Ben Simmons is an NBA medical mystery


Why did Ben Simmons miss the whole season?

Why did Ben Simmons miss the whole season?
picture: Getty Images

Mental health issues are not uncommon in the NBA. All-Stars like Kevin Love and DeMar DeRozan have openly discussed their struggles in recent years. However, Ben Simmons’ inability to overcome a mysterious mental block and his reluctance to talk about it have made him an NBA medical mystery.

I’m mainly saying that Simmons should be encouraged to speak openly about his Chaotic personal life, but the whiplash caused by his ever-changing reasons for not fitting in this season has been staggering. A month and a half after his debut against the Philadelphia 76ers, originally scheduled for March 10, Simmons pulled out of Brooklyn’s season finale, leaving everyone on a cliffhanger. What the hell is the matter with him?

Since then, Simmons’ return date has kept shifting. The March 10 appointment was pushed back to March 18 against Portland until March 15 when Simmons received an epidural for a herniated disc in his back. Nash also announced at the time that Simmons had an MRI that confirmed the back injury. It was then expected that he would return to the Nets before the postseason. Then, after two weeks without pain, Simmons was scheduled to compete in Game 4.

Disappointment has become Ben Simmons’ middle name. With the Nets trailing the Celtics 3-0 in the first round, that plan was mothballed after Simmons reportedly woke up Sunday morning with back pain related to a practice session before Game 3 on Saturday. Simmons was slammed for his lack of fire by Reggie Miller and just about anyone with a pulse.

Corresponding The Athletic Shams Charania, Simmons’ latest backlash sparked a meeting where the Nets forward revealed a connection that would explain the apparent contradictions between reports of his sanity and his limping back. The conversation between Simmons, Klutch Sports CEO Rich Paul, and franchise officials reportedly explained a connection between his recurring back injury and the abstract mental health issues that have plagued him all season.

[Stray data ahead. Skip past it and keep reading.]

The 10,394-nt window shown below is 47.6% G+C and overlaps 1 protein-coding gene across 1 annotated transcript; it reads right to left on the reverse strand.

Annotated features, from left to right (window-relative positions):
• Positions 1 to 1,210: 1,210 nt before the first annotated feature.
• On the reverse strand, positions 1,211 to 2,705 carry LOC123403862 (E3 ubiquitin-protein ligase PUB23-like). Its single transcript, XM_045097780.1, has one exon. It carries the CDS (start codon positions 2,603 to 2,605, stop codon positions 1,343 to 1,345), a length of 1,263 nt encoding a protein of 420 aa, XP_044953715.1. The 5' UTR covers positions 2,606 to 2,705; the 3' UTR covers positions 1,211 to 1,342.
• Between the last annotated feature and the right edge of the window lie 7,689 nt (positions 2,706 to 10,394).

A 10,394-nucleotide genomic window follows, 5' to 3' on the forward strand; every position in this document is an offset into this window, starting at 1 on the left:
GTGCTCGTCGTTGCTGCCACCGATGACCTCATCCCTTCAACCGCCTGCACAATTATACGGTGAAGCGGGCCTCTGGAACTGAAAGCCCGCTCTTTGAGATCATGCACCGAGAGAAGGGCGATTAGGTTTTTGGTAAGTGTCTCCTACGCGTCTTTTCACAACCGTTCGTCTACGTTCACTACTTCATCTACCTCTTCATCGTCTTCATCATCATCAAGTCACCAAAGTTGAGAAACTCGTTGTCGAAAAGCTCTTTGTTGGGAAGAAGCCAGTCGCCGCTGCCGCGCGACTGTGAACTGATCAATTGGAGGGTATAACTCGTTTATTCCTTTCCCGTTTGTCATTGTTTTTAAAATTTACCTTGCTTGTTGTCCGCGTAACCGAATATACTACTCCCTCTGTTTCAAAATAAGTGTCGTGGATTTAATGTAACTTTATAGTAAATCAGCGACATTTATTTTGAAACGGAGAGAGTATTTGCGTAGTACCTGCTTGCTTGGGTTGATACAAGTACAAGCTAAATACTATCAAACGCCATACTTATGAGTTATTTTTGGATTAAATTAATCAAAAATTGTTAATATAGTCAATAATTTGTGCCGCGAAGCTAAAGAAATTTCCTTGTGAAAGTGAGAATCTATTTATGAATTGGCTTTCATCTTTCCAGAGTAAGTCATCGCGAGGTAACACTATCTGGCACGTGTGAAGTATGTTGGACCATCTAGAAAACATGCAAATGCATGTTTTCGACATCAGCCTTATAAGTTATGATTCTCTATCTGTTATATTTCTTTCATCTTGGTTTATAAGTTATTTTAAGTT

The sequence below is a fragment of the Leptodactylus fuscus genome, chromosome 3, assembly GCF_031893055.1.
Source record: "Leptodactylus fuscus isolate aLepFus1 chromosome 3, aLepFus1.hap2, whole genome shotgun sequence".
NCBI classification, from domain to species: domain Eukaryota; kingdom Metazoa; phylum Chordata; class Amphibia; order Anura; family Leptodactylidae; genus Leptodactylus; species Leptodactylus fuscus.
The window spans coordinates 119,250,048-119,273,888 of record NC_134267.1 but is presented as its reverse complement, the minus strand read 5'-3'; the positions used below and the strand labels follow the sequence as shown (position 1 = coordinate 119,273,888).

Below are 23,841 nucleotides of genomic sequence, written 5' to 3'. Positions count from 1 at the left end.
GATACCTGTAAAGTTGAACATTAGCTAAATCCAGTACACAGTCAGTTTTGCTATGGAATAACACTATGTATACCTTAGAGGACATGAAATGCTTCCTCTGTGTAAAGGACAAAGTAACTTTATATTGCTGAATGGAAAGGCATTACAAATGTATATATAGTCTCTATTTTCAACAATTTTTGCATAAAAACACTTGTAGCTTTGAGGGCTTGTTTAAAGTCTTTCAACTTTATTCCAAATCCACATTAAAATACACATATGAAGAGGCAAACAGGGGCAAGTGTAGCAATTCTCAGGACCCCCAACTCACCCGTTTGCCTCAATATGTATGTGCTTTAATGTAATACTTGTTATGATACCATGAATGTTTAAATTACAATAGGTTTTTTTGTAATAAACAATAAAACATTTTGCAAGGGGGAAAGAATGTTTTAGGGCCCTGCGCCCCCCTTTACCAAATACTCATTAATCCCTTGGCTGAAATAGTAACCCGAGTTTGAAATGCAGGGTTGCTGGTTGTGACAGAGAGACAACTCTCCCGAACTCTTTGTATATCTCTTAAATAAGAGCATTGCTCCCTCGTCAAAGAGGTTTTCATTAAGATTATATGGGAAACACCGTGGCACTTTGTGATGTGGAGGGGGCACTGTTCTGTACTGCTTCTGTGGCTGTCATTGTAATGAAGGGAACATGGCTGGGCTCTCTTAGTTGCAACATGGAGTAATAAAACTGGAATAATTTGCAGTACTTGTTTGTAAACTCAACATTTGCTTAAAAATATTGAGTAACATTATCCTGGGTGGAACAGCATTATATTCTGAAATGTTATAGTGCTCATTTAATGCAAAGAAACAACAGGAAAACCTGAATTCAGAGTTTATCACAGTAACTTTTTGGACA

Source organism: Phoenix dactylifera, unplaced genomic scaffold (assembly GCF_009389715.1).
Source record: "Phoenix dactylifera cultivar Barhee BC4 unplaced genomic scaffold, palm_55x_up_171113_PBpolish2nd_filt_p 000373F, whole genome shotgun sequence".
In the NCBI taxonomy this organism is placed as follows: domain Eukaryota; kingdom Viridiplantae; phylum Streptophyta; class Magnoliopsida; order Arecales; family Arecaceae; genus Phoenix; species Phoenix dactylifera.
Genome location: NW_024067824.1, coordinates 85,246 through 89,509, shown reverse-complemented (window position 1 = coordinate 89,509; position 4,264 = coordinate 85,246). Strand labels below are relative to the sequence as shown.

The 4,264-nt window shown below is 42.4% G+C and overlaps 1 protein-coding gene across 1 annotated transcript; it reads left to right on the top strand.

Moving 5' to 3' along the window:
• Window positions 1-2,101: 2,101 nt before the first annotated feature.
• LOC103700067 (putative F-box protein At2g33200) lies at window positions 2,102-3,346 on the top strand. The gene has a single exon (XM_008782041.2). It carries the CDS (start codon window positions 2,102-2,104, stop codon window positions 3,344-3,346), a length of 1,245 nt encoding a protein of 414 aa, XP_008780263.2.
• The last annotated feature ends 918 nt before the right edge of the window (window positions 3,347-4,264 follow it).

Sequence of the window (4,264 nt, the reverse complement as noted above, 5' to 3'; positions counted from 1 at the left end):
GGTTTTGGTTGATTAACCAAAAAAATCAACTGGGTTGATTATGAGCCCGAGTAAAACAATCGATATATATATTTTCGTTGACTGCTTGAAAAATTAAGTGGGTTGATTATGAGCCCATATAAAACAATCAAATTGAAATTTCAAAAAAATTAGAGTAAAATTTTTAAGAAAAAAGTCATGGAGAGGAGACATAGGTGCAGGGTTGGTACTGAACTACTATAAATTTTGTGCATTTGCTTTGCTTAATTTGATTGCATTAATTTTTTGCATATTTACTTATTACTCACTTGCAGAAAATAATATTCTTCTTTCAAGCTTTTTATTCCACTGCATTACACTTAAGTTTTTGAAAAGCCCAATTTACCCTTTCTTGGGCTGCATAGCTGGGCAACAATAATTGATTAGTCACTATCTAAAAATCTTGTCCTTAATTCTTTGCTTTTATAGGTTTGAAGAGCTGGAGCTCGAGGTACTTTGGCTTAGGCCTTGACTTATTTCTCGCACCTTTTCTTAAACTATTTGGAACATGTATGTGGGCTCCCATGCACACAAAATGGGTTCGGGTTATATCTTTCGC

According to sources, Simmons told those present that he has a mental block, which stems in part from last summer’s postseason, which creates stress that could serve as a trigger for his back problems. He added that he wants to play basketball and play for the Nets while working on solutions to his well-being.

For Nets players, the confusion was not centered on Simmons’ illness but on a perceived lack of attempt to play, make an effort, be in uniform and push his body in these high-stakes playoffs, sources said. Nets players and coaches wanted Simmons to show determination and take part in this series to begin his tenure on the Brooklyn court, even if it was minutes or none on Monday while he was still dressing for the game .

Head coach Steve Nash, fending off questions about Simmons’ availability, was of no help.

“I said it recently that part of the decision has to be Ben’s,” Nash said. “I think he has to be all-in, so that’s part of the question. This is fair. It’s not all up to Ben. it’s not like, ‘Oh, come on. He didn’t play.’ No, this is a one-time situation. He has never played with his teammates and coming into a playoff situation after a long period of inactivity and injury is not easy. So no conclusions should be drawn.”

Understandably, coaches and players alike insisted on seeing Simmons a hard few minutes in an elimination match. They’re frustrated and their championship aspirations are kaboom! Meanwhile, the dichotomy of his former teammate Joel Embiid, acting through a torn ligament in his thumb while Simmons refuses to manage stress, sounds like a well-worn storyline from a show that’s many seasons behind it and is out of original ideas.

There was never a clear timeline for when Simmons’ back first flared up, but his mental block became an issue earlier this season when he refused to train or play with the 76ers. When he began citing his deteriorating mental health as a reason for Philadelphia to stop penalizing him for every missed game, that justification was derided as a ruse. His ongoing complaint against the 76ers for $20 million in withheld salary only perpetuated that belief.

Over time, however, Simmons’ elaborate “excuses” become even more convincing. Faking it would make Ben Simmons the true heir to The Process, for that level of commitment to lowering its worth is almost Sam Hinkie-esque. At this point, his mysterious back injuries could cost him in future contract negotiations. Stress is a part of playing high-stakes playoff basketball, which would explain much of Simmons’ no-shows in the playoffs. Has Simmons really been so stressed out by the criticism since last summer that he’s suffering from stress-related back injuries?

Bizarre from the start, the Ben Simmons saga continues to evolve.

Leave a Reply

Your email address will not be published. Required fields are marked *